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Phoenix, Arizona –

In a case of criminal malpractice that sickens and horrifies health care personnel like myself – ‘self-proclaimed’ plastic surgeon, Peter Normann was able to delay sentencing after being found guilty earlier this summer in the deaths of three of his patients  – in three separate incidents.

The details of each of the cases are quite frightening, and highlight reasons why trained observers like myself are critical for objective and unbiased evaluations for potential patients.  In one case, another ‘homeopathic’ doctor working with Mr. Normann (not a licensed plastic surgeon) participated in a liposuction case that resulted in the death of a patient.  In two cases – patients died because Mr. Normann failed to intubate the patients correctly (and tore the esophagus of one of the patients.)

In all cases,  there was no intra-operative monitoring during cases – and Mr. Normann’s only assistant was a massage therapist (not an anesthesiologist, not a surgical nurse or trained surgical team.)  Horrifying – completely criminal, and unforgivable and unacceptable.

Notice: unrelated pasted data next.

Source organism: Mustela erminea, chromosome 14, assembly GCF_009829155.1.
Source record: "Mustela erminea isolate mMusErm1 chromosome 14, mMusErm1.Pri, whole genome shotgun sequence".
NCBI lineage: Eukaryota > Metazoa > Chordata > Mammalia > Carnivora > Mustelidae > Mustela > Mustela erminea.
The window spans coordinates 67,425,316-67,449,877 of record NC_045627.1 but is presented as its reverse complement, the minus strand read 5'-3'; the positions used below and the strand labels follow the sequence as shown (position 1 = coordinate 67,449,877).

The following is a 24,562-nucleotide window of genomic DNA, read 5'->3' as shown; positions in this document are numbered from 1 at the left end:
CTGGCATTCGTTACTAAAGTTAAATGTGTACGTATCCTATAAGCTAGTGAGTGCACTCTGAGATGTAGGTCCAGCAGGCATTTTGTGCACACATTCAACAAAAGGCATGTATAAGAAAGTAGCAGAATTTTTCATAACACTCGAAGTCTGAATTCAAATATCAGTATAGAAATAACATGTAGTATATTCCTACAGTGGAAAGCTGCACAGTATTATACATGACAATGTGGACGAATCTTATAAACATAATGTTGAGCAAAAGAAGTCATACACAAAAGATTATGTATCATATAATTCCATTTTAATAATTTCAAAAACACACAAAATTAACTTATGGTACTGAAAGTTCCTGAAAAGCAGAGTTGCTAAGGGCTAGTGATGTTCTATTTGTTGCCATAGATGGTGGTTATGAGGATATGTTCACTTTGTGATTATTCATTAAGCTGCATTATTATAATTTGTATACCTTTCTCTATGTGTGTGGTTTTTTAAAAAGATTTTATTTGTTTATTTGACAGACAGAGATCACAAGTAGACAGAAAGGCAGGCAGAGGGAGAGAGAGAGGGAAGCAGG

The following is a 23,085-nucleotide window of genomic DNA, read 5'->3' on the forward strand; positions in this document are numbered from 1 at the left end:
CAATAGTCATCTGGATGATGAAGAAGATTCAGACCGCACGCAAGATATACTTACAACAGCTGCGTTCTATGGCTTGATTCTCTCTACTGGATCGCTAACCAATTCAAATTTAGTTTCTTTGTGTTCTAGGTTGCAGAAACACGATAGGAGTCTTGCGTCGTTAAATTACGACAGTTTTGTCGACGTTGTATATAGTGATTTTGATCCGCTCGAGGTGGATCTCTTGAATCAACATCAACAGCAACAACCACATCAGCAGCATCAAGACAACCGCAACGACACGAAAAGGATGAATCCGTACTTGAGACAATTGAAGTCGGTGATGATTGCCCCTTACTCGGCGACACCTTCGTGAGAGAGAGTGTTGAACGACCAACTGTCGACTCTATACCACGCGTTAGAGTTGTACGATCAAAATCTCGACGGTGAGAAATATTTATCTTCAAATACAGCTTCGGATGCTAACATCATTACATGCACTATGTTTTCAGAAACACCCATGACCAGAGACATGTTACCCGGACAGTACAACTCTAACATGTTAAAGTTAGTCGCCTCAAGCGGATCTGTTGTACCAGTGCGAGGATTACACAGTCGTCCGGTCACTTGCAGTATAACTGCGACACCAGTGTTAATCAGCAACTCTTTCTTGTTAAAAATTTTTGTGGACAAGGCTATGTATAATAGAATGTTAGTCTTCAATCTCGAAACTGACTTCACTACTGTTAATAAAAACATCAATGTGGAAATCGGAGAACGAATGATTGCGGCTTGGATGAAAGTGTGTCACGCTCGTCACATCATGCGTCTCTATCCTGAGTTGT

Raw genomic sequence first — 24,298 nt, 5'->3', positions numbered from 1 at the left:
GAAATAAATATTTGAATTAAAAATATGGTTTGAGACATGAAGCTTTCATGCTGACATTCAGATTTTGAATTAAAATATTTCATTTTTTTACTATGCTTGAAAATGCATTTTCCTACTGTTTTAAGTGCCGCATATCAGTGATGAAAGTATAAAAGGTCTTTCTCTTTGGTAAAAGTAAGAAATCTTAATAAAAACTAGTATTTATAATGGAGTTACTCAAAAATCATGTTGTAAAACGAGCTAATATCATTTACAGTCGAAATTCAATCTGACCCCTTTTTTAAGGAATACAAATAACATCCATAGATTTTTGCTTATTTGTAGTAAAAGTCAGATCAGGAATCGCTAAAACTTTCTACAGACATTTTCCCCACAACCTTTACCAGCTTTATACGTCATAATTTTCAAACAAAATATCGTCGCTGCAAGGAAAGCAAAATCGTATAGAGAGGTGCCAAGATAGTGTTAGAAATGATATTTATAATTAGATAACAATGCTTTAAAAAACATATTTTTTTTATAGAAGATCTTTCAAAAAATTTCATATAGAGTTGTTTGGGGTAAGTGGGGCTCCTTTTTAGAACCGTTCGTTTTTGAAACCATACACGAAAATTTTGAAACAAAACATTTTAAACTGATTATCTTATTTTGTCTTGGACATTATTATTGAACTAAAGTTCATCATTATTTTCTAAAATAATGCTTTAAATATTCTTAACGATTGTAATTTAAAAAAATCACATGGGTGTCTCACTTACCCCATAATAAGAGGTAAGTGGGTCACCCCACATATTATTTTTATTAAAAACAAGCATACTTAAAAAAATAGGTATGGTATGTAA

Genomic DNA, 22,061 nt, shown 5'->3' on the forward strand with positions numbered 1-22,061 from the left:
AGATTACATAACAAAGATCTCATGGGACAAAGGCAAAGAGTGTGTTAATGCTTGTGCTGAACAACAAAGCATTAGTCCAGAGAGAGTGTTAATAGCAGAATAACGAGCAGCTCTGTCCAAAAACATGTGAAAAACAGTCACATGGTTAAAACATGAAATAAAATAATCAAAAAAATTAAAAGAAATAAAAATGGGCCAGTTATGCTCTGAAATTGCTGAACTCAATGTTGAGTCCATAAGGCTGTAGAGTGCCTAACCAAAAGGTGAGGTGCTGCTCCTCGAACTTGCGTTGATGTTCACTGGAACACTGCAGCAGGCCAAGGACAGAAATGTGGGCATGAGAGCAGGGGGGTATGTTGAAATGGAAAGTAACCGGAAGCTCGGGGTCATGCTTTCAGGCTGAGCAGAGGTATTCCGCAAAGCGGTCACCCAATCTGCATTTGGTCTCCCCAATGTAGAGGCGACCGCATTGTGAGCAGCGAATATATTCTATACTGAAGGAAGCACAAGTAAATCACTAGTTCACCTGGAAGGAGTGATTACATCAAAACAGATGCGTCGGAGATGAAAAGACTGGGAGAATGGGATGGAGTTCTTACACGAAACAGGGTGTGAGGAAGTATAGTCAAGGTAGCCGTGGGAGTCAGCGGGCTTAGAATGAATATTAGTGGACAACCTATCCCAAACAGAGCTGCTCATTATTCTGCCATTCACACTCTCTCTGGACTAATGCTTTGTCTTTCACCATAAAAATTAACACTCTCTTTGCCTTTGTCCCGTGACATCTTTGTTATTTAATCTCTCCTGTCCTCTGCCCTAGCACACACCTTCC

Additional Links on this case:

Homeopathy in Arizona covered for doctors’ mistakes

‘Homeopathic’ doctor kills patient performing liposuction.

The Times: Surgical Roulette

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this time in Los Angeles, where several individuals were posing as licensed physicians.  A sting operation was conducted after several patient complaints – and injuries.  The story in the Manila paper is here. The LA Times initially broke the story.

Notably, the clinic operators had posted fake degrees and credentials on the walls.  (This is why it’s important to independently verify credentials with state licensure boards).  Anyone with a scanner, and basic computer literacy can print up and fake any document they want..

I’ll keep posting these stories as a reminder for people to use credible sources for information about their doctors (such as well researched books like mine) or licensure boards.

(While most of the stories appear to originate in the United States I think this is probably just a result of our media interests – and what makes national and international headlines.  There are frauds everywhere, who just want people’s money – they don’t care if people get hurt or die in the process.